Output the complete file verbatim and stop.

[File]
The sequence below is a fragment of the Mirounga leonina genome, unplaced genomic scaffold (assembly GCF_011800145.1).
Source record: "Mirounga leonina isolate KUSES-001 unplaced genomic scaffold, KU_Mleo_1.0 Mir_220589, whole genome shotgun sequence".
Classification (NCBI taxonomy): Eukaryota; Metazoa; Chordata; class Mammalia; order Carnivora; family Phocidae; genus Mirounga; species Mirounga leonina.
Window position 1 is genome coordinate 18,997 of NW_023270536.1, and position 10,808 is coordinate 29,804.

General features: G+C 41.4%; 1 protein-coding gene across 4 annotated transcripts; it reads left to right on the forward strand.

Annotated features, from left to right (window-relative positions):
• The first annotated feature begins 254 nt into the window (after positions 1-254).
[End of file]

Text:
The sequence below is a fragment of the Mirounga leonina genome, unplaced genomic scaffold (assembly GCF_011800145.1).
Source record: "Mirounga leonina isolate KUSES-001 unplaced genomic scaffold, KU_Mleo_1.0 Mir_220589, whole genome shotgun sequence".
Classification (NCBI taxonomy): Eukaryota; Metazoa; Chordata; class Mammalia; order Carnivora; family Phocidae; genus Mirounga; species Mirounga leonina.
Window position 1 is genome coordinate 18,997 of NW_023270536.1, and position 10,808 is coordinate 29,804.

General features: G+C 41.4%; 1 protein-coding gene across 4 annotated transcripts; it reads left to right on the forward strand.

Annotated features, from left to right (window-relative positions):
• The first annotated feature begins 254 nt into the window (after positions 1-254).